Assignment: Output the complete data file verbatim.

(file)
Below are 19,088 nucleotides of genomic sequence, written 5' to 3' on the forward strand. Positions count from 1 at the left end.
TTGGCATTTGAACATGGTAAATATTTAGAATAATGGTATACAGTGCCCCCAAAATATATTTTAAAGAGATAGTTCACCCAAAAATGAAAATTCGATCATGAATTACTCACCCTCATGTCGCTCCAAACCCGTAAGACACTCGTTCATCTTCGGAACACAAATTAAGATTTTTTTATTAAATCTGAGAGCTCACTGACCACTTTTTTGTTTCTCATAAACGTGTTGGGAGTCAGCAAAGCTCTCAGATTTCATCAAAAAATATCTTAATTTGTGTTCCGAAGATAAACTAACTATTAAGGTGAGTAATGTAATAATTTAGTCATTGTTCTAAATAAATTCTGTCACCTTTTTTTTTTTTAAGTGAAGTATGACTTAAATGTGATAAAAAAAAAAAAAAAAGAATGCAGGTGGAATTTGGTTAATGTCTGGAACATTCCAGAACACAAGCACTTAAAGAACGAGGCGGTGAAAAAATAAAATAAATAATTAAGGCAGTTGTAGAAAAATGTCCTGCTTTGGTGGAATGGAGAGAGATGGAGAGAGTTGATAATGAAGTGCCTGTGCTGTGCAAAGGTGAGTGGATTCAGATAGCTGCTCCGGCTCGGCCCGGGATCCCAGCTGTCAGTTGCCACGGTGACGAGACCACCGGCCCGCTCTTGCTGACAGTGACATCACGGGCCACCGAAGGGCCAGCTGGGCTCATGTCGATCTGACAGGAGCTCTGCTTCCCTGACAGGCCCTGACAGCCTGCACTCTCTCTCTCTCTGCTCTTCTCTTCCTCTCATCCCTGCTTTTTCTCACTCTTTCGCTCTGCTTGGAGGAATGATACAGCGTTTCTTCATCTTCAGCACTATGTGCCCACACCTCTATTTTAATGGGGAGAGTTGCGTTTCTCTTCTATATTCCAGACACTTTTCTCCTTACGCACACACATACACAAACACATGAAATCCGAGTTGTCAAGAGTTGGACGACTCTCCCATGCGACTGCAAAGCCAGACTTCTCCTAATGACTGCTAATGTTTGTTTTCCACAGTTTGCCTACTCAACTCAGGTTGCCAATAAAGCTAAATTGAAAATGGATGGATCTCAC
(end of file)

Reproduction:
Below are 19,088 nucleotides of genomic sequence, written 5' to 3' on the forward strand. Positions count from 1 at the left end.
TTGGCATTTGAACATGGTAAATATTTAGAATAATGGTATACAGTGCCCCCAAAATATATTTTAAAGAGATAGTTCACCCAAAAATGAAAATTCGATCATGAATTACTCACCCTCATGTCGCTCCAAACCCGTAAGACACTCGTTCATCTTCGGAACACAAATTAAGATTTTTTTATTAAATCTGAGAGCTCACTGACCACTTTTTTGTTTCTCATAAACGTGTTGGGAGTCAGCAAAGCTCTCAGATTTCATCAAAAAATATCTTAATTTGTGTTCCGAAGATAAACTAACTATTAAGGTGAGTAATGTAATAATTTAGTCATTGTTCTAAATAAATTCTGTCACCTTTTTTTTTTTTAAGTGAAGTATGACTTAAATGTGATAAAAAAAAAAAAAAAAGAATGCAGGTGGAATTTGGTTAATGTCTGGAACATTCCAGAACACAAGCACTTAAAGAACGAGGCGGTGAAAAAATAAAATAAATAATTAAGGCAGTTGTAGAAAAATGTCCTGCTTTGGTGGAATGGAGAGAGATGGAGAGAGTTGATAATGAAGTGCCTGTGCTGTGCAAAGGTGAGTGGATTCAGATAGCTGCTCCGGCTCGGCCCGGGATCCCAGCTGTCAGTTGCCACGGTGACGAGACCACCGGCCCGCTCTTGCTGACAGTGACATCACGGGCCACCGAAGGGCCAGCTGGGCTCATGTCGATCTGACAGGAGCTCTGCTTCCCTGACAGGCCCTGACAGCCTGCACTCTCTCTCTCTCTGCTCTTCTCTTCCTCTCATCCCTGCTTTTTCTCACTCTTTCGCTCTGCTTGGAGGAATGATACAGCGTTTCTTCATCTTCAGCACTATGTGCCCACACCTCTATTTTAATGGGGAGAGTTGCGTTTCTCTTCTATATTCCAGACACTTTTCTCCTTACGCACACACATACACAAACACATGAAATCCGAGTTGTCAAGAGTTGGACGACTCTCCCATGCGACTGCAAAGCCAGACTTCTCCTAATGACTGCTAATGTTTGTTTTCCACAGTTTGCCTACTCAACTCAGGTTGCCAATAAAGCTAAATTGAAAATGGATGGATCTCAC